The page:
keto · Sides · vegetable

Roasted Asparagus and Mushrooms

Springtime is officially here and I am living for it.

This is my most favorite time of year, food-wise. There’s all of these fresh herbs and veggies popping up right now, and the farmer’s market is at its peak. Spring veggies, since they’re now in season, are also drastically reduced price-wise. I’ve been buying up asparagus for the low-low price of $0.98 a pound. In the winter, a bundle of aspragus can run upwards of $3.99 a bundle. Whack.

In celebration of spring, I’m also going to be posting a Family Favorites – Remix recipes over the next 1-2 weeks. Expect to see some cherished family recipes, and some of my favorite foods made into something new and different. I like revisiting favorites (lox and cream cheese bagels, for one!) and then trying them out in a different way.

Now, this recipe doesn’t really fit into that category, but roasting vegetables is definitely my favorite way of cooking them. Roasted asparagus is just about the best thing you can do to that stalky green in terms of flavor and texture. There are a few rules you do need to abide by to get the most out of your spring asparagus:

  • Cut off the stalky ends. I’m talking cut 1-2″ off from the bottom. There’s nothing worse than chomping down onto a piece of asparagus and it being stringy and stalky. If you cut up from the bottom, and throw out the ends (compost it if you’re not into wasting that much food), you’re left with a perfect piece of asparagus.
  • Don’t go to town on the seasoning. Asparagus doesn’t need a heavy hand for the seasoning. I usually only season with salt and pepper, then toss it with some butter or vinegar after roasting…or both, like in this recipe. Asparagus has a great flavor on its own, so you don’t need to cover it up with a thousand different seasonings.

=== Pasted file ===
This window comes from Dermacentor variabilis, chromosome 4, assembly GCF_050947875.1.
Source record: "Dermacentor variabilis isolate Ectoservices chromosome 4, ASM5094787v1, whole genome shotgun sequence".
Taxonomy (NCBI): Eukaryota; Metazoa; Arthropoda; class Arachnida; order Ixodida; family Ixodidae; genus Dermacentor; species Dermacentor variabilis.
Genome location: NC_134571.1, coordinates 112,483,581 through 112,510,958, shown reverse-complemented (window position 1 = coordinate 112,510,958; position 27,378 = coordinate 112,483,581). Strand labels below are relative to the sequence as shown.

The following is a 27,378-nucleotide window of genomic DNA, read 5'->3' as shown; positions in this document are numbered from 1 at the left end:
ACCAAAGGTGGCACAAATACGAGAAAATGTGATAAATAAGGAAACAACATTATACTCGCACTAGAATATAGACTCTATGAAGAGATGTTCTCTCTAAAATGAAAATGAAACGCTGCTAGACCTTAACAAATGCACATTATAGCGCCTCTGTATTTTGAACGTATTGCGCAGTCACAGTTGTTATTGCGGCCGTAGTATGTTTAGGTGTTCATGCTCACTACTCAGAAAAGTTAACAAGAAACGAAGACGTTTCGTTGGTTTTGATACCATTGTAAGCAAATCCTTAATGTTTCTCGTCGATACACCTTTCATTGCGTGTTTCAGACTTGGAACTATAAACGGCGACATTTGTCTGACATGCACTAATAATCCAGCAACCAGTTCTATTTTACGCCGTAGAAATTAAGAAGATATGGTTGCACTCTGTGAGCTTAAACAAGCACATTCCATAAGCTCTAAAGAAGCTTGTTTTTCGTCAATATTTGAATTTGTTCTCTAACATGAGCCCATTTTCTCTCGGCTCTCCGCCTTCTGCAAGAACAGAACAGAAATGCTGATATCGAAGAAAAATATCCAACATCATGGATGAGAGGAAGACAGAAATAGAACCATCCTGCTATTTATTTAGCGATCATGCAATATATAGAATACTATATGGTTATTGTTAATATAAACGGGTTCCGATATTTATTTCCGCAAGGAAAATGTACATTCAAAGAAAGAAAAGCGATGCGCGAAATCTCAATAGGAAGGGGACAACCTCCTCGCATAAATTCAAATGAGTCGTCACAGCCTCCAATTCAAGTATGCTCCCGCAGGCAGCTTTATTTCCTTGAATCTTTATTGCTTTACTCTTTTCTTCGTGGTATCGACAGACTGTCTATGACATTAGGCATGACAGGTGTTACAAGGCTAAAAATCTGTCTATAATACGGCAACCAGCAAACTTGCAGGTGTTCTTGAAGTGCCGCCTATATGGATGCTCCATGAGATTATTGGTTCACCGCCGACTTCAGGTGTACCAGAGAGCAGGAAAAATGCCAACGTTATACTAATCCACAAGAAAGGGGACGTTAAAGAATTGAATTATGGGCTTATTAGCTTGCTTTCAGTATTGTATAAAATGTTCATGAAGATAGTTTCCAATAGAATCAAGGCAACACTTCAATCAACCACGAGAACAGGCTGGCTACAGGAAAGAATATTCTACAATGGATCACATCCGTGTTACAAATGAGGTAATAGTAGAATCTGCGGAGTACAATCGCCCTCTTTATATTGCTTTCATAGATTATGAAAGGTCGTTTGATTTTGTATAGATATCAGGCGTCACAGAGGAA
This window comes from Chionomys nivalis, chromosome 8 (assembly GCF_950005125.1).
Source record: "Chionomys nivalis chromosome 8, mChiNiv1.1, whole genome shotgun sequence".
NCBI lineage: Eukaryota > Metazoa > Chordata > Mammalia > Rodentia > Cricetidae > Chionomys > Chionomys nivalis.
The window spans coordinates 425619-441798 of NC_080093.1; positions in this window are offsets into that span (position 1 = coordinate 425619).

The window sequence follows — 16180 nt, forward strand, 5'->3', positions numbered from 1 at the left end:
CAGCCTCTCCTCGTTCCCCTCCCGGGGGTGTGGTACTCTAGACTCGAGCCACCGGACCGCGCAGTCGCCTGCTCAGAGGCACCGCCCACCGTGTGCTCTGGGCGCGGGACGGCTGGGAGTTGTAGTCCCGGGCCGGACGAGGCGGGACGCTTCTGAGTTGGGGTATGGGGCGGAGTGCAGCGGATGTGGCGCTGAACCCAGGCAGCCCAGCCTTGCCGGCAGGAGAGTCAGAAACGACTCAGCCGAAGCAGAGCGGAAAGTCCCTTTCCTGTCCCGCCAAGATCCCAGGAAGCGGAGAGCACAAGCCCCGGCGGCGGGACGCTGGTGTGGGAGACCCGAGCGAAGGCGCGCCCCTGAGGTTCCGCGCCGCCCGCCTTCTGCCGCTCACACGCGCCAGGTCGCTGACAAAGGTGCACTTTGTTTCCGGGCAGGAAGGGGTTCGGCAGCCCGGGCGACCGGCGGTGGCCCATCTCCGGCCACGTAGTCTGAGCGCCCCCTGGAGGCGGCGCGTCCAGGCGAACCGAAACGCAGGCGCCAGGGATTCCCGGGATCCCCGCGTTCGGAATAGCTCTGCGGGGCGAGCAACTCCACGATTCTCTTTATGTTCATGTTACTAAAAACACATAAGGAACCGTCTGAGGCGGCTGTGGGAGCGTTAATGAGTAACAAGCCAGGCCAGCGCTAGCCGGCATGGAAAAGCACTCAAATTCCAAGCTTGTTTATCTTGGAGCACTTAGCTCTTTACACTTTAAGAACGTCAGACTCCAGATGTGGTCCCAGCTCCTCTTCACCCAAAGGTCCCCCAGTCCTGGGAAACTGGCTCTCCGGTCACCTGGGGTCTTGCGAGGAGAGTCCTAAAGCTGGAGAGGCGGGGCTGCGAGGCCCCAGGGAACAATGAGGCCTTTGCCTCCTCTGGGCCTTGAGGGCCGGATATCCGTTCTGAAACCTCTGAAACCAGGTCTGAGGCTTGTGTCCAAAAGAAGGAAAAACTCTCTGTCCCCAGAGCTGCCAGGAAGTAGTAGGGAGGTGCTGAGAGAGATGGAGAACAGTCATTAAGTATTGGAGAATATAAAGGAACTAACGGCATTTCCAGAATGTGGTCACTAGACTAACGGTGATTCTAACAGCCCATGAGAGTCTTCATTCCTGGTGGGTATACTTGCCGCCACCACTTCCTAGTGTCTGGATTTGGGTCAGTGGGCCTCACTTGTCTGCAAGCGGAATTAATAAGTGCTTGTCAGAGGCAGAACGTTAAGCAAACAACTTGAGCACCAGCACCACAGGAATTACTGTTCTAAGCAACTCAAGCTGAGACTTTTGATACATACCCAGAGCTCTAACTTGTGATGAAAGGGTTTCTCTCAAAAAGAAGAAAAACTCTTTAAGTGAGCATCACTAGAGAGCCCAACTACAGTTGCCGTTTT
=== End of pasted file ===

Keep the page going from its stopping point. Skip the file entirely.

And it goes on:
• Roast it lightly. Nothing more than 20 minutes in my book, especially if the stalks are still thin. The more in season the asparagus is, the thicker the stalks will be. Right now, the asparagus I’ve been seeing is still tiny, so a bundle can contain up to 30 stalks. As spring progresses, the stalks will get larger, and a bundle might contain just ten. Still, you only need to roast them for 15-20 minutes—it doesn’t take long for them to get crisp-tender.

This roasting pan dish makes a quick side that is delicious and flavorful. I served this alongside the Greek chicken I made last week, and honestly, I was more excited to eat this than the main dish! Finishing off the roasting by tossing the asparagus and mushrooms in melted butter made it even more delectable. Who can say no to extra butter?

Enjoy!

Roasted Asparagus and Mushrooms

  • Servings: 4
  • Difficulty: Easy
  • Print

Tasty roasted asparagus and baby portobello mushrooms tossed in butter and balsamic vinegar.

Ingredients

  • 1 lb. or 1 bundle of asparagus, bottoms trimmed
  • 12 oz. baby portobello mushrooms, quartered
  • 2 TBS. olive oil
  • salt & pepper
  • 1 tsp. thyme
  • 1 TBS. butter, melted
  • 1 TBS. balsamic vinegar
  • Pinch of flaky/coarse sea salt, for serving

Directions

  1. Preheat oven to 450 degrees. Toss asparagus and mushrooms with olive oil, salt, pepper and thyme. Lay out in one layer on a large, rimmed foil-lined baking sheet.
  2. Roast asparagus and mushrooms for 15 minutes. Remove from oven and toss with melted butter. Drizzle balsamic vinegar on top and top with flaky sea salt for serving.

Step-By-Step Instructions

Preheat oven to 450 degrees. Toss asparagus and mushrooms with olive oil, salt, pepper and thyme. Lay out in one layer on a large, rimmed foil-lined baking sheet.

Roast asparagus and mushrooms for 15 minutes. Remove from oven and toss with melted butter. Drizzle balsamic vinegar on top and top with flaky sea salt for serving.

2 thoughts on “Roasted Asparagus and Mushrooms

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